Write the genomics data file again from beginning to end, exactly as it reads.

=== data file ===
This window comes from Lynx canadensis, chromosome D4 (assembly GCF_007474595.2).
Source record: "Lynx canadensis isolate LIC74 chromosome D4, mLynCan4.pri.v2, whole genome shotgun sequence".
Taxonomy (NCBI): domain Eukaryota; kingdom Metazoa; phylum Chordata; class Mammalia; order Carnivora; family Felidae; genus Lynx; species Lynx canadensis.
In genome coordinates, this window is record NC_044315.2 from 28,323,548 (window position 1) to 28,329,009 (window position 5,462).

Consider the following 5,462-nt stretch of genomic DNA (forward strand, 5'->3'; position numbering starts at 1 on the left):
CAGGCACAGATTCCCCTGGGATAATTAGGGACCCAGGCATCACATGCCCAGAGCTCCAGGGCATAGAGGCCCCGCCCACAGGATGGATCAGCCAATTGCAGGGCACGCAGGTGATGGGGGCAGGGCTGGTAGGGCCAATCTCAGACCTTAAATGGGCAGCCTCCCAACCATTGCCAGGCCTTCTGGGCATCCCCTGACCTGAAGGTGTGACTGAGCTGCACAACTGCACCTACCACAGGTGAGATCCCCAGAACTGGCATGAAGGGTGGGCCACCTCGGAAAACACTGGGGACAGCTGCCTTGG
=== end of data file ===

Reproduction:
This window comes from Lynx canadensis, chromosome D4 (assembly GCF_007474595.2).
Source record: "Lynx canadensis isolate LIC74 chromosome D4, mLynCan4.pri.v2, whole genome shotgun sequence".
Taxonomy (NCBI): domain Eukaryota; kingdom Metazoa; phylum Chordata; class Mammalia; order Carnivora; family Felidae; genus Lynx; species Lynx canadensis.
In genome coordinates, this window is record NC_044315.2 from 28,323,548 (window position 1) to 28,329,009 (window position 5,462).

Consider the following 5,462-nt stretch of genomic DNA (forward strand, 5'->3'; position numbering starts at 1 on the left):
CAGGCACAGATTCCCCTGGGATAATTAGGGACCCAGGCATCACATGCCCAGAGCTCCAGGGCATAGAGGCCCCGCCCACAGGATGGATCAGCCAATTGCAGGGCACGCAGGTGATGGGGGCAGGGCTGGTAGGGCCAATCTCAGACCTTAAATGGGCAGCCTCCCAACCATTGCCAGGCCTTCTGGGCATCCCCTGACCTGAAGGTGTGACTGAGCTGCACAACTGCACCTACCACAGGTGAGATCCCCAGAACTGGCATGAAGGGTGGGCCACCTCGGAAAACACTGGGGACAGCTGCCTTGG